This is a post by Sarah Phillimore. For more tweets about discussions on the  night, see #talkfamilyjustice.

On 5th December 2017 The Transparency Project hosted a debate about privacy and accountability in the family courts, in order to mark the launch of our Guidance Note : Publication of Family Court Judgments.

This was also an opportunity to discuss wider issues of privacy versus accountability with the panel. The debate was chaired by His Honour Judge Stephen Wildblood QC, Designated Family Judge for Avon, North Somerset and Gloucestershire.

The panel were:

  • The Honourable Mr Justice Baker(Judge of the Family Division, Senior Family Liaison Judge, Family Liaison Judge for the Western Circuit)
  • Gretchen Precey (Chair NAGALRO),
  • Sophie Ayers (Independent Social Worker, formerly statutory services),
  • Louise Tickle (Freelance journalist),
  • Callum May (BBC News Producer)

Sadly Hannah Markham QC and Suespciousminds couldn’t make it but were represented on the panel by The Transparency Project Chair, Lucy Reed.

You can view a video of the event on YouTube and below.

The event was aimed at anyone with an interest in social work, journalism or in family law and justice – so the hope was that many others beyond the professionals of law, social work or journalism would attend. The question of what is the balance between privacy for children and accountability of those who intervene in the lives of families is clearly one of wide importance for many others.  This question clearly resonated with a wide cross section of people as approximately 250 people registered for tickets on the night and the audience had a variety of questions and issues to raise with the panel.

When asked the question – should be the family courts be more open? – the audience were roughly split 50/50. Time and again speakers came back to the fundamental tension of how to promote openness and yet protect children from having their family difficulties published for many thousands to read. Anonymising judgments can be difficult and time and resource consuming and will not always deal with the problems of ‘jigsaw identification’

An audience member asked – what IS transparency? What is its purpose? Lucy Reed answered simply and powerfully

This answer encapsulated the emerging themes of the debate:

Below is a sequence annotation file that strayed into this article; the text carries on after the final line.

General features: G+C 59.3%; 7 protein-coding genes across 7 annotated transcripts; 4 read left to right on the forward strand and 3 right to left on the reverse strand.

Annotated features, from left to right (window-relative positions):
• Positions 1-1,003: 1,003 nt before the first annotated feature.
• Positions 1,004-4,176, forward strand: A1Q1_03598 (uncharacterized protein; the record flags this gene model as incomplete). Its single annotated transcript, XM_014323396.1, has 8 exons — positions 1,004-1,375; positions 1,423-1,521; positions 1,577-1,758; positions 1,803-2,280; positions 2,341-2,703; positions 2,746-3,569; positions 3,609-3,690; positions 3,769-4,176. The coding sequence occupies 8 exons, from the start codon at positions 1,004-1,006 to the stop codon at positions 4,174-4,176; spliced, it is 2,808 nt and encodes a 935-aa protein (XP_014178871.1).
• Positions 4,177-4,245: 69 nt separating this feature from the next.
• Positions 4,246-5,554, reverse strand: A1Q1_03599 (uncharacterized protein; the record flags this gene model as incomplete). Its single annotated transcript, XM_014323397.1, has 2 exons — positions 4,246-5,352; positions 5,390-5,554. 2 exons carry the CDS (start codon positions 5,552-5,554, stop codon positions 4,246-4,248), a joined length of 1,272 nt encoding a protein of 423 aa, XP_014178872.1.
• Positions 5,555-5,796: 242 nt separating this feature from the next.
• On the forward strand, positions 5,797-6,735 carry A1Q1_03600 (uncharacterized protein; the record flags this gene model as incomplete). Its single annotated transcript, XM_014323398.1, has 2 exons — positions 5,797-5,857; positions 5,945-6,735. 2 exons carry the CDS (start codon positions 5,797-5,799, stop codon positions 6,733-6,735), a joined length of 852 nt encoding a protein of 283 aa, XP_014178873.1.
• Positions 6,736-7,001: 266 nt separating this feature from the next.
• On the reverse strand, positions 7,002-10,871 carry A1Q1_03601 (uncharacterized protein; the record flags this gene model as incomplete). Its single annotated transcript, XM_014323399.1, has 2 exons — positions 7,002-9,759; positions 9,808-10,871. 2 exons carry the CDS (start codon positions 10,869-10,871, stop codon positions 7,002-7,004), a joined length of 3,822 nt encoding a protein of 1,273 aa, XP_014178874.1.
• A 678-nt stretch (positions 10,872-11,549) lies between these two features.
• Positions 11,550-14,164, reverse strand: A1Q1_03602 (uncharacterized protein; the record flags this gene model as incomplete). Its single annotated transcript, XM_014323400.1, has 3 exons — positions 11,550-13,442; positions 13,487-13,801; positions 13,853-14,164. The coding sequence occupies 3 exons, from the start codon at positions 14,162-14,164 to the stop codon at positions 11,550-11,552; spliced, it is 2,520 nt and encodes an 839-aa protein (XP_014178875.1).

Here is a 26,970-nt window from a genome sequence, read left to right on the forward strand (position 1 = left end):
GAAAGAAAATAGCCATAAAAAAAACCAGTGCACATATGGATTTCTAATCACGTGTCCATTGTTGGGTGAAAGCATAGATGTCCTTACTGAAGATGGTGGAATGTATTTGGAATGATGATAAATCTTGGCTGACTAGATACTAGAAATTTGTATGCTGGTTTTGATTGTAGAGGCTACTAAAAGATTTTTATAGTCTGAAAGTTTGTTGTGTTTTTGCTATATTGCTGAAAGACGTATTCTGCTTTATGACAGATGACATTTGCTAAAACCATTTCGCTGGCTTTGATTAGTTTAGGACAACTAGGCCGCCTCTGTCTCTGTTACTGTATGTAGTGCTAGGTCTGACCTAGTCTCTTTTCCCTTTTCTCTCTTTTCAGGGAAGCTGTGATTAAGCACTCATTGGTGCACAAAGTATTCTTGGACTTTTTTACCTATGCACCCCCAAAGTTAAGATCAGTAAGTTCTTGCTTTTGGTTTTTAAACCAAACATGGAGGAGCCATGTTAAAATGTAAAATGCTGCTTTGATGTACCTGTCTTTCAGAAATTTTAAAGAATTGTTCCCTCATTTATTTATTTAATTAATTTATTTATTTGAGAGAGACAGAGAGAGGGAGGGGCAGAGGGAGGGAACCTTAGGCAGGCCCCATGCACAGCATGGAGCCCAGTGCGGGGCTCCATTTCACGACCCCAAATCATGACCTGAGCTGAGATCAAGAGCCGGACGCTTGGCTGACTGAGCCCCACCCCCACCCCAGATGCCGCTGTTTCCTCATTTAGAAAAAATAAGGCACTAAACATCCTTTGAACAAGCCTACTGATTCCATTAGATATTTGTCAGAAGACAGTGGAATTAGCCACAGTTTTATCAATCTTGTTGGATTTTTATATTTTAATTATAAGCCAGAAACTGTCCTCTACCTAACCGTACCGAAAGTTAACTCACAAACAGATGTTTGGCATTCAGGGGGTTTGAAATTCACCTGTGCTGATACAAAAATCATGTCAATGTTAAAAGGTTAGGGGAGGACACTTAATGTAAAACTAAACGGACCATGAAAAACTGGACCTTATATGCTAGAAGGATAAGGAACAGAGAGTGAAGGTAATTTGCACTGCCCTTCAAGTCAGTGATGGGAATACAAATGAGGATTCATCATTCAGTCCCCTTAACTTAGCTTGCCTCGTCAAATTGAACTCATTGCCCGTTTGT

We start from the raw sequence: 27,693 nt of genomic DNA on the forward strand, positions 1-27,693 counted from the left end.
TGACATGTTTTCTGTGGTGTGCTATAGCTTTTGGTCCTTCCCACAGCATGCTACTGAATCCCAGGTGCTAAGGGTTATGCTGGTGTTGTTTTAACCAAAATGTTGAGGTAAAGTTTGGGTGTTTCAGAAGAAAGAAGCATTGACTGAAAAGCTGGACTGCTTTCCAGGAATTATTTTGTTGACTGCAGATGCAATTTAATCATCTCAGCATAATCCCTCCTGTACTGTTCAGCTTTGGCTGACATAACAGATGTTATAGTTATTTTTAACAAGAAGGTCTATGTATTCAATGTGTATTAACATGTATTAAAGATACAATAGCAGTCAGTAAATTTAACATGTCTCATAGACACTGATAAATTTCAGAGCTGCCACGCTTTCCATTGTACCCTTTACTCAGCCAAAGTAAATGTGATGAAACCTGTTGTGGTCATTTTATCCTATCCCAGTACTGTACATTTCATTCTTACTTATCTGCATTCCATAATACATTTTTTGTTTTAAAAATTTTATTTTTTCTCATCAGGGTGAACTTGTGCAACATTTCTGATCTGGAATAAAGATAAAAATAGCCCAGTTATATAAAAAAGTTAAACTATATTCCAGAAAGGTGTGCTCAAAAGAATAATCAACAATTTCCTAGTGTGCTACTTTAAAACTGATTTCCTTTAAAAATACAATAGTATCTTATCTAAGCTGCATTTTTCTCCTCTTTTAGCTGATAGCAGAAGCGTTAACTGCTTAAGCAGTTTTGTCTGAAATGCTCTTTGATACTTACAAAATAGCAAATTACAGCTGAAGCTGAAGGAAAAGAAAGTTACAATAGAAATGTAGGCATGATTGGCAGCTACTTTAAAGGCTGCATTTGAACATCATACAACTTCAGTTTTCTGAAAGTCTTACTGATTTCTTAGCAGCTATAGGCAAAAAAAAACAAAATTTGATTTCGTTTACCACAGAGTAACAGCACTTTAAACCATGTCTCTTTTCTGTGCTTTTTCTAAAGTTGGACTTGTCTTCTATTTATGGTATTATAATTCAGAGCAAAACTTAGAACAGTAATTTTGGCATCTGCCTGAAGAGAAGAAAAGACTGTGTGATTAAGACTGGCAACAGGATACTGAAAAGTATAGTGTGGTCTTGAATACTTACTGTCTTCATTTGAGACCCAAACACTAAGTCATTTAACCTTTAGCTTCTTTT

• Fear
  • Lack of trust
  • Lack of accountability

Most troubling was the clear message from journalists and parents present about the far reaching impact of the fear of talking about their cases – if they spoke negatively, they risked repercussions from social workers and the court. As HHJ Wildblood QC remarked; the Article 10 right of freedom of speech includes freedom of expression and your freedom to complain.

The publication of judgments was doing little to tackle those issues due to the problem identified at the outset by Suesspiciousminds – ‘good news writes in white ink’. Judgments that simply reflected the worst cases when things had gone very badly wrong thus cemented an unhelpful and reactive culture of ‘blame and shame’. There seems little doubt that such a culture compounds the difficulties for local authorities and social workers in engaging in conversations about the work they do and why they do it. And thus the cycle of distrust and fear continues.

For me, the most powerful comments about the real dangers posed by this atmosphere of fear and distrust were made by the journalist Louise Tickle, who pulled no punches.

It was very sobering to hear the assessment of another profession that the family justice system is a danger to democracy  – and judging from the audience reaction and applause to Louise Tickle’s comments, this is an issue requiring urgent consideration.

However, for me there also remained a very important area that was mentioned by Mr Justice Baker but not tackled during the evening – the impact of social media.

Everyone present was alive to the real difficulty of balancing the need to keep children safe from pruient interest in their family difficulties against recognition that the system must become more open. However, without consideration of the ‘wild west’ of social media, this is a debate that risks becoming redundant. We are debating about how to deal with a mouse infestation in our kitchen when there is actually a tiger in the bathroom that wants to eat us.

The fact is that on a daily basis parents are posting photographs, names and details of their cases and social media platforms appear to have both limited will and ability to deal with this quickly and consistently.

From my perspective, the debate illustrated powerfully the limits to what ‘transparency’ encompasses, and the need to remain alive to the tensions and inherent difficulties in promoting it as a universal good in family proceedings.

As James Baldwin said – not everything that is faced can be changed. But nothing can be changed until it is faced.  These discussions are very important and I am proud to be part of them.